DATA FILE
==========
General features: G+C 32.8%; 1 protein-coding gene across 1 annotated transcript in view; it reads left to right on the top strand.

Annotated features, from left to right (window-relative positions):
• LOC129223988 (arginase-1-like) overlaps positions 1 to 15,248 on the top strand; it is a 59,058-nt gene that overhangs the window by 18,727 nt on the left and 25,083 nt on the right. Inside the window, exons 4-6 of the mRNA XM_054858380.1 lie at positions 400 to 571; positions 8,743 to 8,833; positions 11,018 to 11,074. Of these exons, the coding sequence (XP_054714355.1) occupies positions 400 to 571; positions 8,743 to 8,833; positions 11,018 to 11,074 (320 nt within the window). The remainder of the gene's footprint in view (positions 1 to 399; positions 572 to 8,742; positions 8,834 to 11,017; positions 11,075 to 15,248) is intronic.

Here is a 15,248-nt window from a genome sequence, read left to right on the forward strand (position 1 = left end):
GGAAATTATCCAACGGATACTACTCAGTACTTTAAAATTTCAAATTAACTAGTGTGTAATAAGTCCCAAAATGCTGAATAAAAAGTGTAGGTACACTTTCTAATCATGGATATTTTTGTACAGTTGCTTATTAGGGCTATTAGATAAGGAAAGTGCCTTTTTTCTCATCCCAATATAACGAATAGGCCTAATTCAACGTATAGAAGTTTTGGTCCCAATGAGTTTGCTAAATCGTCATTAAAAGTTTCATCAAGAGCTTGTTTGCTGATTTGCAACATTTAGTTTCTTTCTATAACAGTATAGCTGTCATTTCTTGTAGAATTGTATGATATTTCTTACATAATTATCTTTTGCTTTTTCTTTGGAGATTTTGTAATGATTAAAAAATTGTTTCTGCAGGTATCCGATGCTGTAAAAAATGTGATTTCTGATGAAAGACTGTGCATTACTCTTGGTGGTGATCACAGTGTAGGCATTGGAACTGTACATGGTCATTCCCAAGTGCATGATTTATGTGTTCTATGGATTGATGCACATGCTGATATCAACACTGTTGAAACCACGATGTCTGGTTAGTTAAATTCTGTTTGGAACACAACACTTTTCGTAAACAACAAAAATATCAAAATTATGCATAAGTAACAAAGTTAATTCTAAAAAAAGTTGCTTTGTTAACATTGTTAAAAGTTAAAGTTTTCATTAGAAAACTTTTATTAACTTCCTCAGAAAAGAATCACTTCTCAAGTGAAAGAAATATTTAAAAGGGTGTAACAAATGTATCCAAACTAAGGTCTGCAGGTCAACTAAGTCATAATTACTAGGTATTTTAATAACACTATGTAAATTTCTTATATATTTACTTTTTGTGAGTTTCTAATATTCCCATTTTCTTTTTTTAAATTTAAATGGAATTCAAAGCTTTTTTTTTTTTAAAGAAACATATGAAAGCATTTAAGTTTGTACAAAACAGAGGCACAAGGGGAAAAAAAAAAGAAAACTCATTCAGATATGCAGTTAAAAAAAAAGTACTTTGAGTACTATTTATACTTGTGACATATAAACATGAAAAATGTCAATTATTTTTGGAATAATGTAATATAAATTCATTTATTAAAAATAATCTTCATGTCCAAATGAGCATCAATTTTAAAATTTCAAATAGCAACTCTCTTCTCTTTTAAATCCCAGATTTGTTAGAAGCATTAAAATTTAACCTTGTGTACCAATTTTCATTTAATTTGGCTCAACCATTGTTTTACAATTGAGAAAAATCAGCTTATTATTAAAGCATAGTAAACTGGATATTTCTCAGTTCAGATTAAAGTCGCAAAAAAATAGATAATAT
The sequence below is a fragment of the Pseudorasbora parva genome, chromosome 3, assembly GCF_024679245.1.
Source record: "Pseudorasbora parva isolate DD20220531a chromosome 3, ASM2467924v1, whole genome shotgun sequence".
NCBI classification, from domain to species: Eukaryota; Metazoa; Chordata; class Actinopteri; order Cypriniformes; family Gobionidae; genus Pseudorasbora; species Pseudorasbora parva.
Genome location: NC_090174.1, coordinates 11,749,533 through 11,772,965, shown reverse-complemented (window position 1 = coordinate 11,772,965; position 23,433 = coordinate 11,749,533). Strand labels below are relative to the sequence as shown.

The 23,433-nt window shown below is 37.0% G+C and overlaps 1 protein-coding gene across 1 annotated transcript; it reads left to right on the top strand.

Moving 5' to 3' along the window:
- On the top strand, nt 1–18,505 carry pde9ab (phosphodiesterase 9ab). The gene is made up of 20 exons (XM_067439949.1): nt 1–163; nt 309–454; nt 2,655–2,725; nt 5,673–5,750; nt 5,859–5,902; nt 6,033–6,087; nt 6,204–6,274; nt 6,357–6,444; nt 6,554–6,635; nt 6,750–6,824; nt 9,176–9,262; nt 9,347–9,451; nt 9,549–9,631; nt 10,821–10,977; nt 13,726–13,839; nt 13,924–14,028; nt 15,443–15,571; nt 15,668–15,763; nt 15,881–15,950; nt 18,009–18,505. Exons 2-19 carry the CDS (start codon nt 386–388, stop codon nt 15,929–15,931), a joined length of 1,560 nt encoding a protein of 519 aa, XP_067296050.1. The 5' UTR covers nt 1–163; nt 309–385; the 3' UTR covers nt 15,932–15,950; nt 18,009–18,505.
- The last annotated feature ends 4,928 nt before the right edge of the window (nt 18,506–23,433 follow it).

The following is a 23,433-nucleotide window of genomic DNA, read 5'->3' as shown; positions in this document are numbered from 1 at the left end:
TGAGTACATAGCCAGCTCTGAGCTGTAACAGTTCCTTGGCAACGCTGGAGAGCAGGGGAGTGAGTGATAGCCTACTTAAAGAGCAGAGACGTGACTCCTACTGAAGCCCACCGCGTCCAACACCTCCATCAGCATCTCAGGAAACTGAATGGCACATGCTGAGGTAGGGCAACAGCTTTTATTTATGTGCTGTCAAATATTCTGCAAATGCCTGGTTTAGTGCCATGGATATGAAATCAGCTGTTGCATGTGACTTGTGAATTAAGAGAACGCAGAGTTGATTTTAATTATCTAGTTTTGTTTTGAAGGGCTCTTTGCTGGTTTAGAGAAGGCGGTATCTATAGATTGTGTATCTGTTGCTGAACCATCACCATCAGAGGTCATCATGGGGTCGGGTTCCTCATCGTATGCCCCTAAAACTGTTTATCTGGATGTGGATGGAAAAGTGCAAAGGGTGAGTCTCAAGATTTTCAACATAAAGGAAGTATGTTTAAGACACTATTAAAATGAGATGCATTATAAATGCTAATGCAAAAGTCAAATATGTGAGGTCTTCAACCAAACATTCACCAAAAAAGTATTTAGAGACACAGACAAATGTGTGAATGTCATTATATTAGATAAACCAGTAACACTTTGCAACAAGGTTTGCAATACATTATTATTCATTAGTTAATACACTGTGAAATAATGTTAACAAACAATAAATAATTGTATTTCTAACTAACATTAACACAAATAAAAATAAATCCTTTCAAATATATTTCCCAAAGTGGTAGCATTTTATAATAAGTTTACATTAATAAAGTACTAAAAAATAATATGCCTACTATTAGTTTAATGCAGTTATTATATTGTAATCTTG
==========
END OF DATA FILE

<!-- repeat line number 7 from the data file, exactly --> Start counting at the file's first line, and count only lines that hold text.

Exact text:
Source record: "Pseudorasbora parva isolate DD20220531a chromosome 3, ASM2467924v1, whole genome shotgun sequence".